Vienna, June 1 -- Members of Protestant churches now outnumber those affiliated with the Russian Orthodox Church both in Siberia and the Russian Far East and in Karelia and Kaliningrad, according to a prominent Moscow sociologist of religion.
In an interview carried on the Religiopolis.org site, Elena Kublitskaya, a senior researcher at the Institute of Social-Political Research of the Russian Academy of Sciences, says that this reflects intense Protestant missionary work in these places (www.religiopolis.org/religiovedenie/506-religija-v-rossii-vzgljad-sotsiologa.html).
Specifically, she says, “the number of believing Protestants exceeds the number of Orthodox believers in “Siberia, Buryatia, the Komi Republic, the Sakha Republic, Primorsky and Khabarovsk krays, Amur and Irkutsk oblasts, Sakhalin, Yamalo-Nenets district, the Karelian Republic and Kaliningrad oblast.”
And that pattern, the result of often intense missionary work by Protestant groups, “is capable of leading in the future to a sharpening of inter-confessional relations and conflicts on the basis of the dissatisfaction of the Russian Orthodox Church.”
Russian Orthodoxy “will not give up its positions in the European Center, but in Siberia, it is facing solid competition from the Old Believers, major Catholic centers in Krasnoyarsk, Irkutsk, and Khabarovsk,” as well as from Protestant groups like the Lutherans, the Baptists, the Adventists, and the Pentecostals.”
These trends are taking place, she said, at a time when the overall growth of religiosity among Russians is slowing. From 1983 to 1993, that growth was so great that many spoke of “a religious renaissance,” but since then, religiousness has stabilized at “from 40 to 70 percent” of the population depending on region.
And that in turn means that there are ever more cases when an individual shifts from one religion to another, actions that have become increasingly common and that in areas where the Protestants are active and the Orthodox are not typically mean a gain by the former and a loss by the latter.
In other comments, Kublitskaya says that there are three reasons why Russians have become more religious over the last 25 years. First, as is true everywhere, people growing through social and economic cataclysms of various kinds often ten to religion for sustenance.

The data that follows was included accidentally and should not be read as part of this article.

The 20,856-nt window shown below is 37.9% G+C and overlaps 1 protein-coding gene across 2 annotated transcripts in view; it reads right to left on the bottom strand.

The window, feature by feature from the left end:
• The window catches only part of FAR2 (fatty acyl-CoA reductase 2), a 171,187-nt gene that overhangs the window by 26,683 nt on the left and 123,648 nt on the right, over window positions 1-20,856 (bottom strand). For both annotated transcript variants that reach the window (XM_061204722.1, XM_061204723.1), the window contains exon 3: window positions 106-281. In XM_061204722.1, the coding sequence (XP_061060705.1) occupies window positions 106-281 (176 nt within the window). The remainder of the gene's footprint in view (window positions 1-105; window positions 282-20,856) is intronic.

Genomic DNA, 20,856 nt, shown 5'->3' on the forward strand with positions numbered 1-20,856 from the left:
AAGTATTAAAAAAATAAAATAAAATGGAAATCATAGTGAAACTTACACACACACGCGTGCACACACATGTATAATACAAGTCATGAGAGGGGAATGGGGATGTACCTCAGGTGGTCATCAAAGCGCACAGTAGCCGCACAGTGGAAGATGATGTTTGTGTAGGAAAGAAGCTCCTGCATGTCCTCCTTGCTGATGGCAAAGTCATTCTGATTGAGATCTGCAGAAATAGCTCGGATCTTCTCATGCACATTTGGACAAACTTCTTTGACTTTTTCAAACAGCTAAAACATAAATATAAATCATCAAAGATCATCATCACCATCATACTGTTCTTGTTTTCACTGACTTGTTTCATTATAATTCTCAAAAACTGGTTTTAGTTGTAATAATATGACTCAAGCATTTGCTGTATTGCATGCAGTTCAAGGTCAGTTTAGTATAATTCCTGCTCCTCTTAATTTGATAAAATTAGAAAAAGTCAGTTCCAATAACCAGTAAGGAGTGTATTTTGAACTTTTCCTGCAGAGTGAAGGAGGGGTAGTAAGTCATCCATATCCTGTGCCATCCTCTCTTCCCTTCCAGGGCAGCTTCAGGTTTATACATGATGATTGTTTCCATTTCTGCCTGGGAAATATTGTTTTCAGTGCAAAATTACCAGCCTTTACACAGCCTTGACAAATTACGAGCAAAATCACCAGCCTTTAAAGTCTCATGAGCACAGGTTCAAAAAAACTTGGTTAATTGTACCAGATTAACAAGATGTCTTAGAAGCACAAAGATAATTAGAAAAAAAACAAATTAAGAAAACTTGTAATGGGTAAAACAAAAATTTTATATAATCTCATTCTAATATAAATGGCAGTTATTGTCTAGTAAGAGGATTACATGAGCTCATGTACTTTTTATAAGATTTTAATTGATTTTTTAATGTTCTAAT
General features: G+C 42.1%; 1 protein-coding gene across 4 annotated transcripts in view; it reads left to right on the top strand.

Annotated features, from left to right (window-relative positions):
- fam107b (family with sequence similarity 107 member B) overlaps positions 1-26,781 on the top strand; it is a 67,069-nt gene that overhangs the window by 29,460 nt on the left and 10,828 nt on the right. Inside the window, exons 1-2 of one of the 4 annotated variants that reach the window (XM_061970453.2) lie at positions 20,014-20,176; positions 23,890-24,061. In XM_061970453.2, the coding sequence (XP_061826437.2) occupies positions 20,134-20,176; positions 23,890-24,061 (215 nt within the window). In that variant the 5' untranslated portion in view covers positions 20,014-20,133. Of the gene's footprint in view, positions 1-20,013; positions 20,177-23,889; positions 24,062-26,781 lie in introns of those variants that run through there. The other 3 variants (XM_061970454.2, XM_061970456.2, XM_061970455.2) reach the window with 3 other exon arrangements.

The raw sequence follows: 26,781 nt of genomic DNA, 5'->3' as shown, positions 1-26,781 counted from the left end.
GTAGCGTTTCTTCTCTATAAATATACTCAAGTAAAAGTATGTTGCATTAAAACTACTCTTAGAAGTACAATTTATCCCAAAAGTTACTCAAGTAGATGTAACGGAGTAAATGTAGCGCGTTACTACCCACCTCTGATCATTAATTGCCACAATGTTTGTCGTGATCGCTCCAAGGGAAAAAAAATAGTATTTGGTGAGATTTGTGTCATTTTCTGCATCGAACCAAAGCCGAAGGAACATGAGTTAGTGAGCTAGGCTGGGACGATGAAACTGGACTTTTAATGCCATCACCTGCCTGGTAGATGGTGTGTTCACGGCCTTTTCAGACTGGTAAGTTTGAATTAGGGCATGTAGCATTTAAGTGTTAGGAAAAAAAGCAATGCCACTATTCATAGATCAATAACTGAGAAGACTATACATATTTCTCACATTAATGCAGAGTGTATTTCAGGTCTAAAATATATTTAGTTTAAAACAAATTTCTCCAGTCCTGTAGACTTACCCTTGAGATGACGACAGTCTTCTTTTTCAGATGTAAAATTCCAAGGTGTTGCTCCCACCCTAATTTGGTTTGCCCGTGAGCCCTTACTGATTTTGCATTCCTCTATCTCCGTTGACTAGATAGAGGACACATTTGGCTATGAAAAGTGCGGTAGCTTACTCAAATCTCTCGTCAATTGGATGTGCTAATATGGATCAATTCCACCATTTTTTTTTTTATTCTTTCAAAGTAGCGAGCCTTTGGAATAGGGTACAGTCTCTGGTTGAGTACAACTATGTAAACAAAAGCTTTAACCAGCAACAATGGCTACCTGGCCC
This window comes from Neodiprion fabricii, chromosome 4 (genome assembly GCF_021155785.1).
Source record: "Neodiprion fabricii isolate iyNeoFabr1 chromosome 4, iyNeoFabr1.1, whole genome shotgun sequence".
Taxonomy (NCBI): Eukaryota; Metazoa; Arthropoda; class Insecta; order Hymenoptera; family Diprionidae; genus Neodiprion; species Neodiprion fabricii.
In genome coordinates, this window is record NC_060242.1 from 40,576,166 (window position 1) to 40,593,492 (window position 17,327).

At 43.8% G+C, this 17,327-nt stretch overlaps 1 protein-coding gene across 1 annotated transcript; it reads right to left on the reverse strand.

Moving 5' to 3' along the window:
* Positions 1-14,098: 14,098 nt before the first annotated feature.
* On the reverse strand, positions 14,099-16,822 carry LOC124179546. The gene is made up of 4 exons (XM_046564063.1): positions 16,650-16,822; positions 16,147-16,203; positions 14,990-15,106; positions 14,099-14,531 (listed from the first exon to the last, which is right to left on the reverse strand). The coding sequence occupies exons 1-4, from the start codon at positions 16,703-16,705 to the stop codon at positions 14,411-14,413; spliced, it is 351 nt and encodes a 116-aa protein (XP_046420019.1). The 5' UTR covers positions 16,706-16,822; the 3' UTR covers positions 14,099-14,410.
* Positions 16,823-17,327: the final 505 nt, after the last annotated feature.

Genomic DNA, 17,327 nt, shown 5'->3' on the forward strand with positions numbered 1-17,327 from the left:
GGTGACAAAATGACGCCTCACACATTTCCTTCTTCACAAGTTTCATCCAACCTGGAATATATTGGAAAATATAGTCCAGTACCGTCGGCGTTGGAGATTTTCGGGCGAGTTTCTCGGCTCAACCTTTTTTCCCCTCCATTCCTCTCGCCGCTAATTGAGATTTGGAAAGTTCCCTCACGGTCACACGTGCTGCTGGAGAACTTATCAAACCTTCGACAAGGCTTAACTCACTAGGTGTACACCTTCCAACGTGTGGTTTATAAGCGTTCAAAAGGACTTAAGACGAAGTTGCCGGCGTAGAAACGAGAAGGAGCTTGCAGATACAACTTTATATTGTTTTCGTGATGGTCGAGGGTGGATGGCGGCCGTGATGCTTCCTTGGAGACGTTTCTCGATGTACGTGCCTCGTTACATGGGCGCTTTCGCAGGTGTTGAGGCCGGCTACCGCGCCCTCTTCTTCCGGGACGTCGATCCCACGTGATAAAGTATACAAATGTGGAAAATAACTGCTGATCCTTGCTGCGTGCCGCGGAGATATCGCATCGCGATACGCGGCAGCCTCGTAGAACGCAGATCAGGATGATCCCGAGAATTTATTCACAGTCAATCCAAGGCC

Second, with the end of communism, religious organizations were able to become more active, and many Russians viewed a return to religion as part of a general turning away from the Soviet system when the government actively promoted atheism.
And third – and she suggests that this is “a very essential aspect” – “the information openness of the first years of perestroika” meant that individuals learned about and often were attracted to religious groups about which earlier they had not heard or had heard only negative reporting.
The rise of some Protestant groups that Kublitskaya points and especially their prominence in Siberia too may soon attract attention for another reason: the increasing number of young men from that region seeking alternative service on the basis of religious convictions.
Yesterday, the Siberian Military District of the Russian military reported that the number of draftees seeking alternative service in Siberia and the Transbaikal had nearly doubled this year to 58, approximately two-thirds of whom were either Baptists or Jehovah’s Witnesses (www.rian.ru/society/20100531/240761713.html).
Given the difficulties the Russian military is having with reaching its draft quotas, it appears likely that the Moscow Patriarchate of the Russian Orthodox Church will seek to get government support for its campaign against missionary work by pointing to this development.